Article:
As we hunker down and wait for the inevitable lockdown to finally be announced the radio show is on a slight hiatus. There has been a lack of reviews by me of new releases on 103.2 Dublin City FM this year, and what was personally an injury-enforced sabbatical from studio and cinema has now been made a general cinema sabbatical for all. But if you’re eager to explore the back catalogue here’s a round-up of links to editions of Sunday Breakfast with Patrick Doyle and a list of the films we discussed since our Christmas countdown, as the segments morphed into an A-Z of Great Moments in Film that attempts to tip the hat to films that have an anniversary of some kind in 2020.

 

December

Review of 2019 (Free Solo, Non-Fiction)

Review of 2019 (The Mule, Apollo 11)

 

January

Review of 2019 (Balloon) + That Was The 2010s

Preview of 2020 (Tenet, Fast & Furious 9, The French Dispatch, Bergman Island)

TV Choice Terminator 2 + Classic Thunderball

TV Choice American Made + Classic Rebecca

 

February

Great Moments in Film – Groundhog Day

Great Moments in Film – Spartacus

Great Moments in Film – All About Eve

 

March

Great Moments in Film – Back to the Future

Great Moments in Film – Cast Away

Great Moments in Film – Les Diaboliques

Great Moments in Film – The Empire Strikes Back

March 13, 2020

Miscellaneous Movie Musings: Part XXVIII

As the title suggests, so forth.

Alas, Max Von Sydow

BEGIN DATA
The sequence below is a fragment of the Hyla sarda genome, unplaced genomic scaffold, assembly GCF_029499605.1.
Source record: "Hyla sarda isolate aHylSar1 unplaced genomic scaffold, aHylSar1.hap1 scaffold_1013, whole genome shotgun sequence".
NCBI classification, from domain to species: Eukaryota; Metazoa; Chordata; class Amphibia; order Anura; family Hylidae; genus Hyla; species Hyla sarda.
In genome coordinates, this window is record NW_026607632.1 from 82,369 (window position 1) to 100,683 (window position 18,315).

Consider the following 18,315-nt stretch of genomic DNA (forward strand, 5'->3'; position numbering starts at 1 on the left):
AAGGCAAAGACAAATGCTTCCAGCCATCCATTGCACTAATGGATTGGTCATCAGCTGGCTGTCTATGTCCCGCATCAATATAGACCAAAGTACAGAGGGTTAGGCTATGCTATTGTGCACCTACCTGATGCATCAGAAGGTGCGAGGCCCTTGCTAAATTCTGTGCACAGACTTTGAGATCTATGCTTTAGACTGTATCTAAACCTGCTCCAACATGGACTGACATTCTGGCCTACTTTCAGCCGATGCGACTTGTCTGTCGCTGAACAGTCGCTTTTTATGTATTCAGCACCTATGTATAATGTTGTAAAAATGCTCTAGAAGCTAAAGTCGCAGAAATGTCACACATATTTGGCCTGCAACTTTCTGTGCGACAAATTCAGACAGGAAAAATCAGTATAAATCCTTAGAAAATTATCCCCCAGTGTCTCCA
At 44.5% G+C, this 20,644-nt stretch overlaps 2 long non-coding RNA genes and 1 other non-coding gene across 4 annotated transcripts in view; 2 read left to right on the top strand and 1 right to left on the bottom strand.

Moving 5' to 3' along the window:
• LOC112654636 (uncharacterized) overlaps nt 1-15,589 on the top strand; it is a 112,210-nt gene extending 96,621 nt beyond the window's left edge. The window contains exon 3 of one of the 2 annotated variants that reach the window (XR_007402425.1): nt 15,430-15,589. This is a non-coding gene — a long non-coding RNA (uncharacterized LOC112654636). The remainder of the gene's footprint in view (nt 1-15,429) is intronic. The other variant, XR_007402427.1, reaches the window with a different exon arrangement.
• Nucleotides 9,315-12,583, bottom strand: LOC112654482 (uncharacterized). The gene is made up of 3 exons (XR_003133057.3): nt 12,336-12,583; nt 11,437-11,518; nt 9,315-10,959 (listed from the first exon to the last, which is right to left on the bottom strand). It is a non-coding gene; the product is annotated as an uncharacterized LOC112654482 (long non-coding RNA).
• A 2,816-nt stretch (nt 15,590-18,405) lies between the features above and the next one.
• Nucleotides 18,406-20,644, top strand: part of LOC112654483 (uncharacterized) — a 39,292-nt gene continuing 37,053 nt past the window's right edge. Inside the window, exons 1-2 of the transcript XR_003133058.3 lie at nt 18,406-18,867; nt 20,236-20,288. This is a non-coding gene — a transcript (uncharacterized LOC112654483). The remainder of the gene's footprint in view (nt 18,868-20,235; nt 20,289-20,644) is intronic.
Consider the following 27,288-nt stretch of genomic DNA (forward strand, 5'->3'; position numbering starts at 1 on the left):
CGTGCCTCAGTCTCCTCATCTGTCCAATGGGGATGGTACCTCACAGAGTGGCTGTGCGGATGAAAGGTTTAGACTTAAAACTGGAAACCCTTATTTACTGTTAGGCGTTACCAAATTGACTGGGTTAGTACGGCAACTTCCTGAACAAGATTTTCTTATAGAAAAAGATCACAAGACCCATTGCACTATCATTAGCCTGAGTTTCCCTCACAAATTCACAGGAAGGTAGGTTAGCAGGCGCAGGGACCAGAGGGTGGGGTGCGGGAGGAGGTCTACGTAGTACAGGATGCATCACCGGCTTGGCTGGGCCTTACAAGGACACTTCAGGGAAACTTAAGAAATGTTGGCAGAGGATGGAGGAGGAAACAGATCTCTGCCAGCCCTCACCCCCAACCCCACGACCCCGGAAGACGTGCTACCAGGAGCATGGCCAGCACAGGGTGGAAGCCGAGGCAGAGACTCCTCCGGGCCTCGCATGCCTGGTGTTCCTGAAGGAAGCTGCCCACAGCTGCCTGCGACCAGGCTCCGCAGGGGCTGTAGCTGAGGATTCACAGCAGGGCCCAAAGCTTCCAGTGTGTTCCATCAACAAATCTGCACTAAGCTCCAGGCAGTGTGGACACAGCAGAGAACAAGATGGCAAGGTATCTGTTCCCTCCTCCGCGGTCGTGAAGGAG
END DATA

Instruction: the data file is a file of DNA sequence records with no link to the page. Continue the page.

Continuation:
Another great has left the stage. 13 years younger than Kirk Douglas, Von Sydow was still working in high-profile productions. Indeed he worked for so many decades that one could say there are multiple Von Sydow personae. There is the Bergman art-house God that my mother remembered from The Virgin Spring, beating himself with sticks to build himself up for his vengeful rampage. There is the priest from The Exorcist and assassin from Three Days of the Condor which properly established him with American audiences after his underwhelming Hollywood debut The Greatest Story Ever Told. Then there was the first von Sydow I encountered, unrecognisable as Ming the Merciless in the gloriously silly Flash Gordon. He was already very old when I came across him as another villain, this time in Minority Report. And then I started coming across him in the art house as a tremendous supporting player in Intacto and The Diving Bell and the Butterfly. It is astonishing to think that while Kirk Douglas thru ill health and bad luck had his last important roles in the early 1980s Von Sydow was still working in his 90s and goes out with cameos in The Force Awakens and his role as the Three-Eyed Raven in Game of Thrones as recent reminders of his potency.

The Desplat Factor